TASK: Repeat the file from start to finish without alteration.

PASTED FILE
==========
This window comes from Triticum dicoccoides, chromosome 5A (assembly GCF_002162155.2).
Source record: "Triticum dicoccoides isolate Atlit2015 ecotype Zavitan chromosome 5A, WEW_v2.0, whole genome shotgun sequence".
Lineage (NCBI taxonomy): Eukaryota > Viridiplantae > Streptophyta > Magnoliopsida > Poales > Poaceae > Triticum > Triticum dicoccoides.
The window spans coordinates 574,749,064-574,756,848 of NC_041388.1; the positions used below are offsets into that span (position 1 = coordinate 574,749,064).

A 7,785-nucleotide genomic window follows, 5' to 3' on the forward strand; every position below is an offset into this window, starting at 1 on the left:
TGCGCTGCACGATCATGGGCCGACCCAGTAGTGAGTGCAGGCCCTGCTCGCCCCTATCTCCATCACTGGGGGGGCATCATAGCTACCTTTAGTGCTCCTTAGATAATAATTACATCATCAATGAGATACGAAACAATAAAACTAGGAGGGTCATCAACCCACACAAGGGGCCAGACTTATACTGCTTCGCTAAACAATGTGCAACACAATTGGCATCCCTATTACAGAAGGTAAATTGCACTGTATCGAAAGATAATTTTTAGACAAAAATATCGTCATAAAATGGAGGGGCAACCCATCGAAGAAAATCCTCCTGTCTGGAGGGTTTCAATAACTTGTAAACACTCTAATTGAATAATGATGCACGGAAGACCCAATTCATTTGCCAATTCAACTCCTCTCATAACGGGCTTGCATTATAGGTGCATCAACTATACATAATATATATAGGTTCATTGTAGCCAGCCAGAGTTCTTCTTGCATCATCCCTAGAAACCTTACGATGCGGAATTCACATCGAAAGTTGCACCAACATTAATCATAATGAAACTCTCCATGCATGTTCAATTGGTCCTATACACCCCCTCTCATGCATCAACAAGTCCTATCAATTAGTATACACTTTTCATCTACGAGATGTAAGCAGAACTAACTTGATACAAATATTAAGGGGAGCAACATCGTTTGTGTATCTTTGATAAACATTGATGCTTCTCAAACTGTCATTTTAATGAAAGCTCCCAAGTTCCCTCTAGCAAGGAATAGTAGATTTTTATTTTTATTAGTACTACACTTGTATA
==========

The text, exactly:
This window comes from Triticum dicoccoides, chromosome 5A (assembly GCF_002162155.2).
Source record: "Triticum dicoccoides isolate Atlit2015 ecotype Zavitan chromosome 5A, WEW_v2.0, whole genome shotgun sequence".
Lineage (NCBI taxonomy): Eukaryota > Viridiplantae > Streptophyta > Magnoliopsida > Poales > Poaceae > Triticum > Triticum dicoccoides.
The window spans coordinates 574,749,064-574,756,848 of NC_041388.1; the positions used below are offsets into that span (position 1 = coordinate 574,749,064).

A 7,785-nucleotide genomic window follows, 5' to 3' on the forward strand; every position below is an offset into this window, starting at 1 on the left:
TGCGCTGCACGATCATGGGCCGACCCAGTAGTGAGTGCAGGCCCTGCTCGCCCCTATCTCCATCACTGGGGGGGCATCATAGCTACCTTTAGTGCTCCTTAGATAATAATTACATCATCAATGAGATACGAAACAATAAAACTAGGAGGGTCATCAACCCACACAAGGGGCCAGACTTATACTGCTTCGCTAAACAATGTGCAACACAATTGGCATCCCTATTACAGAAGGTAAATTGCACTGTATCGAAAGATAATTTTTAGACAAAAATATCGTCATAAAATGGAGGGGCAACCCATCGAAGAAAATCCTCCTGTCTGGAGGGTTTCAATAACTTGTAAACACTCTAATTGAATAATGATGCACGGAAGACCCAATTCATTTGCCAATTCAACTCCTCTCATAACGGGCTTGCATTATAGGTGCATCAACTATACATAATATATATAGGTTCATTGTAGCCAGCCAGAGTTCTTCTTGCATCATCCCTAGAAACCTTACGATGCGGAATTCACATCGAAAGTTGCACCAACATTAATCATAATGAAACTCTCCATGCATGTTCAATTGGTCCTATACACCCCCTCTCATGCATCAACAAGTCCTATCAATTAGTATACACTTTTCATCTACGAGATGTAAGCAGAACTAACTTGATACAAATATTAAGGGGAGCAACATCGTTTGTGTATCTTTGATAAACATTGATGCTTCTCAAACTGTCATTTTAATGAAAGCTCCCAAGTTCCCTCTAGCAAGGAATAGTAGATTTTTATTTTTATTAGTACTACACTTGTATA